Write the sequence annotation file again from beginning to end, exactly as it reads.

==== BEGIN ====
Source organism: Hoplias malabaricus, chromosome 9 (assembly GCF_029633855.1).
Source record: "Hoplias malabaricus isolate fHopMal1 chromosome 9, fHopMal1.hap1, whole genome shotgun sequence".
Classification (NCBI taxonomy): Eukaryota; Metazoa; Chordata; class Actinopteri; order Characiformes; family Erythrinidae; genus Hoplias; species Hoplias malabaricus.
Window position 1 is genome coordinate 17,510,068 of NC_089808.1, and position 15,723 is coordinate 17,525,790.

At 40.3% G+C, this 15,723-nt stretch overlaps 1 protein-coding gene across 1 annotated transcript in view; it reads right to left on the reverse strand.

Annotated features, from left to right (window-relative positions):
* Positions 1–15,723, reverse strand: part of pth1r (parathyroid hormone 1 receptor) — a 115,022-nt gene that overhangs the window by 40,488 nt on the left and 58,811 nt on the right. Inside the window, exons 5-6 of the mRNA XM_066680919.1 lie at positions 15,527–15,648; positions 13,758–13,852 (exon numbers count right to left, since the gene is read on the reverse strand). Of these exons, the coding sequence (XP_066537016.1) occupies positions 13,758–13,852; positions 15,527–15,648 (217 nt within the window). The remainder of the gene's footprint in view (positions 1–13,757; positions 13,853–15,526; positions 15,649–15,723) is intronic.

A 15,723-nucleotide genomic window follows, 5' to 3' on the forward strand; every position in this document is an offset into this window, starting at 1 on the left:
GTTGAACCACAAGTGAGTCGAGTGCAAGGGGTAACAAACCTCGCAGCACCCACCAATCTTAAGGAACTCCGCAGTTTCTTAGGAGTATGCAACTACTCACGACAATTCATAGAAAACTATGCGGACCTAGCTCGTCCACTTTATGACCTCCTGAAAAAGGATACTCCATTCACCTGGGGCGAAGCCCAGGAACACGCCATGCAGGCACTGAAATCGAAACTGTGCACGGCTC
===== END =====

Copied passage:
Source organism: Hoplias malabaricus, chromosome 9 (assembly GCF_029633855.1).
Source record: "Hoplias malabaricus isolate fHopMal1 chromosome 9, fHopMal1.hap1, whole genome shotgun sequence".
Classification (NCBI taxonomy): Eukaryota; Metazoa; Chordata; class Actinopteri; order Characiformes; family Erythrinidae; genus Hoplias; species Hoplias malabaricus.
Window position 1 is genome coordinate 17,510,068 of NC_089808.1, and position 15,723 is coordinate 17,525,790.

At 40.3% G+C, this 15,723-nt stretch overlaps 1 protein-coding gene across 1 annotated transcript in view; it reads right to left on the reverse strand.

Annotated features, from left to right (window-relative positions):
* Positions 1–15,723, reverse strand: part of pth1r (parathyroid hormone 1 receptor) — a 115,022-nt gene that overhangs the window by 40,488 nt on the left and 58,811 nt on the right. Inside the window, exons 5-6 of the mRNA XM_066680919.1 lie at positions 15,527–15,648; positions 13,758–13,852 (exon numbers count right to left, since the gene is read on the reverse strand). Of these exons, the coding sequence (XP_066537016.1) occupies positions 13,758–13,852; positions 15,527–15,648 (217 nt within the window). The remainder of the gene's footprint in view (positions 1–13,757; positions 13,853–15,526; positions 15,649–15,723) is intronic.

A 15,723-nucleotide genomic window follows, 5' to 3' on the forward strand; every position in this document is an offset into this window, starting at 1 on the left:
GTTGAACCACAAGTGAGTCGAGTGCAAGGGGTAACAAACCTCGCAGCACCCACCAATCTTAAGGAACTCCGCAGTTTCTTAGGAGTATGCAACTACTCACGACAATTCATAGAAAACTATGCGGACCTAGCTCGTCCACTTTATGACCTCCTGAAAAAGGATACTCCATTCACCTGGGGCGAAGCCCAGGAACACGCCATGCAGGCACTGAAATCGAAACTGTGCACGGCTC